The defense business is virtually the only sector of the U.S. economy where demand is driven by non-economic forces. In defense, the key driver is threats to national security. As a result, defense activity often expands at precisely the time when the rest of the economy is retreating. That pattern has led financial analysts to recommend the stocks of defense companies as “counter-cyclical” investments, meaning investments that will counter the trend in other holdings subject to the commercial business cycle.
It was this sort of reasoning that led Boeing, the biggest aerospace company, to organize its business as a balanced mix of commercial and military programs. In theory, the two segments will tend to counter-rotate, so when one is down, the other is up. However, although defense does not follow the rhythms of the commercial business cycle, some analysts think it does follow its own unique pattern. If you construct a graph of annual defense spending from the beginning of the cold war to the present, there appears to be a wave pattern connected to the waxing and waning of threats that keeps military outlays within a fairly predictable range.
Expressed in 2006 dollars, the pattern suggests that when the total value of military outlays approaches half a trillion dollars, it bounces off an invisible ceiling and begins to head down. Once this downward movement commences, it tends to continue until a fifth or more of the buying power in the overall defense budget has disappeared. That pattern played out after the Korean War, the Vietnam War, and the Reagan defense buildup. Some people believe it is about to unfold again.
One believer is Senator John McCain, who will take over the chairmanship of the Senate Armed Services Committee early next year if Republicans retain control of the upper chamber after midterm elections. McCain’s staff interprets the wave pattern in defense spending as a troubling portent of budget trends during his prospective chairmanship. It fears that he might assume the chairmanship of the committee at the crest of the most recent wave in spending, and then preside over a decline during following years.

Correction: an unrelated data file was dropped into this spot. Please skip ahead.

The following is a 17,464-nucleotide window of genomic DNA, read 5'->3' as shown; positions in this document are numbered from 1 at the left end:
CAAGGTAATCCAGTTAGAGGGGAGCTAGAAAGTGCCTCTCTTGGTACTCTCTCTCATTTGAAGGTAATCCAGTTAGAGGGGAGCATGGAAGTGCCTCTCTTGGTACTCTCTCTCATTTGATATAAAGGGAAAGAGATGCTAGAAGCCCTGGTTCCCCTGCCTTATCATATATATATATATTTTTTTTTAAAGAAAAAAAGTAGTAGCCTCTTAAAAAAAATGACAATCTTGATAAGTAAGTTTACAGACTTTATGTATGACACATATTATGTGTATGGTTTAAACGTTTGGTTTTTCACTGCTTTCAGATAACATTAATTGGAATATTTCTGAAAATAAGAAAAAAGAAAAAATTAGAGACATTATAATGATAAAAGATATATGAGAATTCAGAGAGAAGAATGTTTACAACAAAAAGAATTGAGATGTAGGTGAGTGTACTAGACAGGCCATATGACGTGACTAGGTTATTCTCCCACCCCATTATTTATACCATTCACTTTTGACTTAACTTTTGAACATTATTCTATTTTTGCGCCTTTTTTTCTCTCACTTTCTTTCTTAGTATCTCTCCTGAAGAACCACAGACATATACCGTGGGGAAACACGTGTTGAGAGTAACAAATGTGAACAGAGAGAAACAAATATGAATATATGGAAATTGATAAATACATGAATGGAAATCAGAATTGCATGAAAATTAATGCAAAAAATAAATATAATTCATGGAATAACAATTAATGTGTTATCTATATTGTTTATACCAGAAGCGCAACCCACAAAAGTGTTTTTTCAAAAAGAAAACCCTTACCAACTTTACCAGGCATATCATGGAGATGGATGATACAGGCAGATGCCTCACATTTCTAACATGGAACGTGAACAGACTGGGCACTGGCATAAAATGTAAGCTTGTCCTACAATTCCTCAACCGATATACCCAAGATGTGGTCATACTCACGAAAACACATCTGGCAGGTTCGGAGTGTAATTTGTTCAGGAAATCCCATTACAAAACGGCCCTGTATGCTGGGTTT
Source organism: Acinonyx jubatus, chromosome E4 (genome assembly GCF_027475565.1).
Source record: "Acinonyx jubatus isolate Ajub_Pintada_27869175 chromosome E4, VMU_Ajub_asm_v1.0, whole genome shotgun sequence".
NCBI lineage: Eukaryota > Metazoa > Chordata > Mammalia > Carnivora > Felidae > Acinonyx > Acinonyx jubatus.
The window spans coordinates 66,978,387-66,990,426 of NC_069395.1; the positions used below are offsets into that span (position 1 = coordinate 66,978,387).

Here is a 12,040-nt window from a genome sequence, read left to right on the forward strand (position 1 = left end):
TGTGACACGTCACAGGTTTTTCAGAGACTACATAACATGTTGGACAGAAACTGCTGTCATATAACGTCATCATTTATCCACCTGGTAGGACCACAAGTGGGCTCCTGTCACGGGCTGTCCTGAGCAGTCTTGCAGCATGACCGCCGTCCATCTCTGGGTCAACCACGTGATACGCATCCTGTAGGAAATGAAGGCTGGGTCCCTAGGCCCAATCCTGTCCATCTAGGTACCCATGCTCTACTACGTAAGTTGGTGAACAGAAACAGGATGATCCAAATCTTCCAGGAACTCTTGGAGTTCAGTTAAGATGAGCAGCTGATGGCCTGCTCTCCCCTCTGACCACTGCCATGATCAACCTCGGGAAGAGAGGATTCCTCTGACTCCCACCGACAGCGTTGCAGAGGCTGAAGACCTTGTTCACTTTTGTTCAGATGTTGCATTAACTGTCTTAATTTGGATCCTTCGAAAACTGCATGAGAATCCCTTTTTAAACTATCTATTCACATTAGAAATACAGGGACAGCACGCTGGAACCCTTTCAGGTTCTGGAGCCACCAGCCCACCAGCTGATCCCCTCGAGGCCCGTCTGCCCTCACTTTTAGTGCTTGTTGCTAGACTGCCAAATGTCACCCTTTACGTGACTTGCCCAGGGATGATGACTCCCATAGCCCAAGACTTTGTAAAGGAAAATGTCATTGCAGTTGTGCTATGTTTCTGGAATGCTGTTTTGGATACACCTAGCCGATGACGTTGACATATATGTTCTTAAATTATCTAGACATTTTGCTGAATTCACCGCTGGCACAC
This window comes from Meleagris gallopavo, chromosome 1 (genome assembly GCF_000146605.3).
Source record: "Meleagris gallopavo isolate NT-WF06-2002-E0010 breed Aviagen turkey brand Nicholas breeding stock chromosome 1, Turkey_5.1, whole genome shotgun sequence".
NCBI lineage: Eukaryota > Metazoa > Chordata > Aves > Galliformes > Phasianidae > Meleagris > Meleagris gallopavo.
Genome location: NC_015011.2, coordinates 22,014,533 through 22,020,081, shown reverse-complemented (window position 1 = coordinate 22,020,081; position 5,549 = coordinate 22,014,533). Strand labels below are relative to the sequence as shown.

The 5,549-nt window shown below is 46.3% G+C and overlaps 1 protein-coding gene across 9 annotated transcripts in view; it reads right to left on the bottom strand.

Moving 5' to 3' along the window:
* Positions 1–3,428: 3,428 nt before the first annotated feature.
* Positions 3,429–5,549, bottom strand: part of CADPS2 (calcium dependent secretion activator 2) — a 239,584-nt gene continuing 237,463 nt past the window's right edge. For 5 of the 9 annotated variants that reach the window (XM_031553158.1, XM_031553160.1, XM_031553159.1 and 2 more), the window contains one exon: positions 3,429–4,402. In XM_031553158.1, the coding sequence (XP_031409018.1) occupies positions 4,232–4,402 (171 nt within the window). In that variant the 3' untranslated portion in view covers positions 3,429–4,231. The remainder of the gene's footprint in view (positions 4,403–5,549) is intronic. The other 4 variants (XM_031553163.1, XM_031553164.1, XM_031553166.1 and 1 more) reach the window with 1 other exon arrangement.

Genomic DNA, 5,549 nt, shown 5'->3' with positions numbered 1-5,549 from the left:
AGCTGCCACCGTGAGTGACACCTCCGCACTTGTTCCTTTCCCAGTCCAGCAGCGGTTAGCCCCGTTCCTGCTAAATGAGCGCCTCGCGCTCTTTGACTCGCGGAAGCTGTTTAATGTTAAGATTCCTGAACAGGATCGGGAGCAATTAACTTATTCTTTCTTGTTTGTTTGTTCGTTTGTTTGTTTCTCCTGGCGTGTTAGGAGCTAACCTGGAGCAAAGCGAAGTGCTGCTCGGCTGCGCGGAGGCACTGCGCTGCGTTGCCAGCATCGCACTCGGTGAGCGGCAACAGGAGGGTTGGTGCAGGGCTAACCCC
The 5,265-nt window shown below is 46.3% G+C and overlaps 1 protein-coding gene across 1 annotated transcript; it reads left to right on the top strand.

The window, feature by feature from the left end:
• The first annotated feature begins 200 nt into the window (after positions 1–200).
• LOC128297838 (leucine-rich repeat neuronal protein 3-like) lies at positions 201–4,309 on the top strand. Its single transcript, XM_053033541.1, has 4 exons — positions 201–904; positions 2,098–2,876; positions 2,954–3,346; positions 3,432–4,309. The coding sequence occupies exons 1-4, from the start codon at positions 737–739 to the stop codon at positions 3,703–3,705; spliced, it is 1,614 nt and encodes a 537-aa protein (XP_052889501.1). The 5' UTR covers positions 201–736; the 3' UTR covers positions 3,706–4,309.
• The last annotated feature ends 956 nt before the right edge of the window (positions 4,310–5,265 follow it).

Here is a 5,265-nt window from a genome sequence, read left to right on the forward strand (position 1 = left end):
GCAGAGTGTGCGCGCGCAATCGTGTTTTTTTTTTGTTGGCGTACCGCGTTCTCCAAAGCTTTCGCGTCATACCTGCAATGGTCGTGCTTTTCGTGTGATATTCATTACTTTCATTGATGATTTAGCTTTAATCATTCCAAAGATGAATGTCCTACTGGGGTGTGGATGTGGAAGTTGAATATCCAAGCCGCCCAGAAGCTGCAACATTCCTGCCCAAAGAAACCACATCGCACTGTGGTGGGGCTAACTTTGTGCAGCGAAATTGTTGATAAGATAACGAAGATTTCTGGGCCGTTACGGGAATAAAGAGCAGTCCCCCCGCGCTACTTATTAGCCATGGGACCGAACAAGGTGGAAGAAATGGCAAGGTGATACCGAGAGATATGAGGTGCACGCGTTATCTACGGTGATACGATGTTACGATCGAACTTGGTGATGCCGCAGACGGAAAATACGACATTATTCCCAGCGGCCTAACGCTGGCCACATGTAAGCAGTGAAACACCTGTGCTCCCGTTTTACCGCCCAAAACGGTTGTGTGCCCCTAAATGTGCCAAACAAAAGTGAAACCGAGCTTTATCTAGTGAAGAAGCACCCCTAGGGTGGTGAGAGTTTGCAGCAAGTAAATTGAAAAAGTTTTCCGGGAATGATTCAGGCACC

McCain is too sophisticated to believe in mechanistic theories of market behavior, but concern that a contraction might be coming has led him to call for wholesale revision of the way the Pentagon buys weapons. Past experience isn’t the only reason to think he might be right. Although Pentagon plans anticipate that the buying power of the regular defense budget will stabilize toward the end of the decade at about $460 billion annually (in constant 2007 dollars), it is also assumed that supplemental appropriations for Iraq and Afghanistan will disappear in the same period. Thus, according to OMB budget tables, defense spending will decline from 4.1% of gross domestic product in 2006 to 3.1% in 2011. As a percentage of federal spending, defense will fall from 20% today to 16% in 2011.
Of course, none of this will come true if new threats arise. One attack like 9-11 can change the course of defense spending for the better part of a decade. But the paradox of military outlays is that when a strategy works too well, the will to keep funding it tends to wane. If Al Qaeda had mounted a new 9-11 style attack on the U.S. homeland once a year since 2001, military outlays today undoubtedly would be much higher than they are. But because there have been no follow-on attacks (at least in America), some people are beginning to suggest the atrocities of 9-11 were a fluke. That could lead to the kind of decline in spending Senator McCain fears — and a subsequent resurgence of danger that starts the cycle all over again.
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